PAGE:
Dangers for pedestrians and cyclists

The LAPD measures traffic collisions in a variety of ways. Department Compstat data shows that in the period from Jan. 1–Oct. 21, there were 138 deaths resulting from a pedestrian struck by a vehicle. That is up 14% from the same period last year, and is a 34% increase—meaning 35 additional fatalities—from that timeframe in 2021.


bar chart of vehicle vs. pedestrian deaths in Los Angeles each year from Jan. 1-Oct. 21


At the Police Commission meeting Moore cited additional factors, including distracted drivers and DUI-related collisions. 


“Year to date, 22 of our fatal traffic collisions have involved individuals that we believe are driving under the influence,” he stated. “That number in 2019 was 15, a 47% increase.”


There are also dangers for those on two wheels. According to Compstat data, 19 bicyclists have been killed on city streets this year. That is similar to the 18 at the same point last year, though at this time in 2021 the count was just 11.


Spike in hit-and-runs

Although anyone involved in a collision is required to pull over, notify emergency services if required and identify themself, the city has experienced an epidemic of drivers who speed away. There have been 82 hit-and-run deaths in Los Angeles this year, according to Traffic Division Compstat data. That is up 30% from the same period in 2021.


Horizontal bar chart of hit-and-run fatalities in Los Angeles from Jan. 1-Oct. 21


The incidents continue unabated. At about 2:25 a.m. on Oct. 29, a black sedan traveling northbound on Western Avenue hit a man riding a scooter near Sierra Vista Avenue in East Hollywood. A silver Lexus then struck the scooter as well. The first driver sped off. The victim died.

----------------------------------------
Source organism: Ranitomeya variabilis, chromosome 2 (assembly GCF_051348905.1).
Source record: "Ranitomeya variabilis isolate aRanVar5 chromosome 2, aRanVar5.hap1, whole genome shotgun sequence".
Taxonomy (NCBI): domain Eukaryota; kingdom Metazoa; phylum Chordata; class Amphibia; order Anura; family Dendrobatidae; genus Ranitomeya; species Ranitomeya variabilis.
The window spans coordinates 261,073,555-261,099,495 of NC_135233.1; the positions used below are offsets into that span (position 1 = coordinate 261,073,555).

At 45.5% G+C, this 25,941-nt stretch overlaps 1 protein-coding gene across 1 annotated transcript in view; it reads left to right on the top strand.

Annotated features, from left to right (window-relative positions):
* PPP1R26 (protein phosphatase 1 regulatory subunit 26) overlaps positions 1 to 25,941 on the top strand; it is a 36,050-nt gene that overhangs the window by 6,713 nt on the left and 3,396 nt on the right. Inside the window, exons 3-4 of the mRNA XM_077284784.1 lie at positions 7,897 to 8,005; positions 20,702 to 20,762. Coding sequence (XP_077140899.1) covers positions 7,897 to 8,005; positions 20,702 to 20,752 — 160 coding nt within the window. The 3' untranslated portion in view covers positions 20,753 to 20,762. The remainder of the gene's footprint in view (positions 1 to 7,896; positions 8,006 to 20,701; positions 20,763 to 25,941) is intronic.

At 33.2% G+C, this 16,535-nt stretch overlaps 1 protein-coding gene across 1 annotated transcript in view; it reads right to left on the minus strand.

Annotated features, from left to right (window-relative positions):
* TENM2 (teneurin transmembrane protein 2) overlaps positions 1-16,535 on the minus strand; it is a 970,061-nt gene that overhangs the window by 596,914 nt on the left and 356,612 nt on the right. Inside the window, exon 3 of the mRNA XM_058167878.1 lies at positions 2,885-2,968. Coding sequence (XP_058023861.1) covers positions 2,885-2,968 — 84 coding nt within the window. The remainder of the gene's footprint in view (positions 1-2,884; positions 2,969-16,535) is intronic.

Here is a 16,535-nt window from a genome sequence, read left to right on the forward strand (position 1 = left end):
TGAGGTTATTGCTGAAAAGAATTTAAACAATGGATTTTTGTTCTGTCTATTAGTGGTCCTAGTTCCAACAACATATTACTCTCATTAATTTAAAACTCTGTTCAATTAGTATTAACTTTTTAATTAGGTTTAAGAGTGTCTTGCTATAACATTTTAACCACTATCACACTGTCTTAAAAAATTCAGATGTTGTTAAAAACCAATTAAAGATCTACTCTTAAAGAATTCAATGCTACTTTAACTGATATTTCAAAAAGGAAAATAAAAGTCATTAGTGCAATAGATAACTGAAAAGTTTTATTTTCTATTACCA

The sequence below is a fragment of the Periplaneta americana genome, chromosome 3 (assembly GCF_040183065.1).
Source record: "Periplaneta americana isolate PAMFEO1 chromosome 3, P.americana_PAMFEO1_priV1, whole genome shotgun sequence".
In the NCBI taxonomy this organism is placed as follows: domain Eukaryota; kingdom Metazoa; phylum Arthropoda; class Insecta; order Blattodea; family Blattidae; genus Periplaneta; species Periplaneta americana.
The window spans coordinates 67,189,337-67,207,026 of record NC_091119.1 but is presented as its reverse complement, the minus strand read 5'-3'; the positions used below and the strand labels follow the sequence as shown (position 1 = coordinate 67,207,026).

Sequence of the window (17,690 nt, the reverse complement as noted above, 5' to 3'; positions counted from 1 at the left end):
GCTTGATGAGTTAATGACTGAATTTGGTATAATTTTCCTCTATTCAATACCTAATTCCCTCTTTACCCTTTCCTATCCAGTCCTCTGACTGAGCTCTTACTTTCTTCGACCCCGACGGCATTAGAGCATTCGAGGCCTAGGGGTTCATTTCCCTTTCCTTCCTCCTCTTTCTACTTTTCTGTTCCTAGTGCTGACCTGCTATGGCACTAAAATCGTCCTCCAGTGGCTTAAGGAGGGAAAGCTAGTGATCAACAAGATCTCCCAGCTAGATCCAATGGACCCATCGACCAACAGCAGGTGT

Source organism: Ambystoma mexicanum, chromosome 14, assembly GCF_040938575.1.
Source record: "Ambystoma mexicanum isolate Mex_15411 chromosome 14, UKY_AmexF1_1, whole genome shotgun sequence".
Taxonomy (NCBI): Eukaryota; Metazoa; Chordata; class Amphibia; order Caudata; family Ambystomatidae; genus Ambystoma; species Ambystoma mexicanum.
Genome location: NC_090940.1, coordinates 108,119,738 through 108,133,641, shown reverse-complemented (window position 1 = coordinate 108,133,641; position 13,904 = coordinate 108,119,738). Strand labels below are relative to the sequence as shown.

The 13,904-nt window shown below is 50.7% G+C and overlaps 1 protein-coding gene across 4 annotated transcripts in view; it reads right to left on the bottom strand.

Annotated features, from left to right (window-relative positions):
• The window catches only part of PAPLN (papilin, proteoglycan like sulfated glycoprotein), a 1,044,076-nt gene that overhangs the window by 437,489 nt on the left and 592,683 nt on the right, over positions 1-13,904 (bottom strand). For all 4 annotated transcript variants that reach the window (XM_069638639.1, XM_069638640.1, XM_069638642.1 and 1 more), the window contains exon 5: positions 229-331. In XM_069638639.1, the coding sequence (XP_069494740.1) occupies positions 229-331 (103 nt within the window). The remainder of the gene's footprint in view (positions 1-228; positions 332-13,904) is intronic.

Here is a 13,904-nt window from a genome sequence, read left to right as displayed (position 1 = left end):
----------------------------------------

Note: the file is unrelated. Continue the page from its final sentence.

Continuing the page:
In approximately the first 10 months of the year, car-filled Downtown experienced 14 collision deaths, more than any other neighborhood in the city. The next highest count was the nine fatalities in Sun Valley. Ten neighborhoods recorded more than five deaths.


Table of 10 Los Angeles neighborhoods with most traffic collisions fatalities in the first 10 months of 2023


LAPD data shows that the greatest number of fatal collisions happen on weekends. So far this year, 53 deaths, or 20% of the total, occurred on a Sunday. That is more than twice the 21 fatalities recorded on a Tuesday. 


Pie chart showing Los Angels traffic deaths by day of week in 2023


According to Traffic Division data, more than 70% of those who died in traffic collisions this year were male. Females accounted for 65 victims.


The street with the highest number of deaths this year is Foothill Boulevard, which runs primarily north of the 210 Freeway in the San Fernando Valley. According to police data, eight people died in collisions, with four of them in the neighborhood of Sylmar. That includes a pair of deaths two weeks apart, on Sept. 7 and 21, at the intersection of Astoria Boulevard. 


How we did it: We examined publicly available data from the Los Angeles Police Department Traffic Division from January 1, 2018–Oct. 28, 2023, as well as LAPD Traffic Division Compstat Data. Learn more about our data here.


LAPD data only reflects collisions that are reported to the department, not how many collisions actually occurred. In making our calculations, we rely on the data the LAPD makes publicly available. LAPD may update past collision reports with new information, or recategorize past reports. Those revised reports do not always automatically become part of the public database.


Have questions about our data or want to know more? Write to us at askus@xtown.la.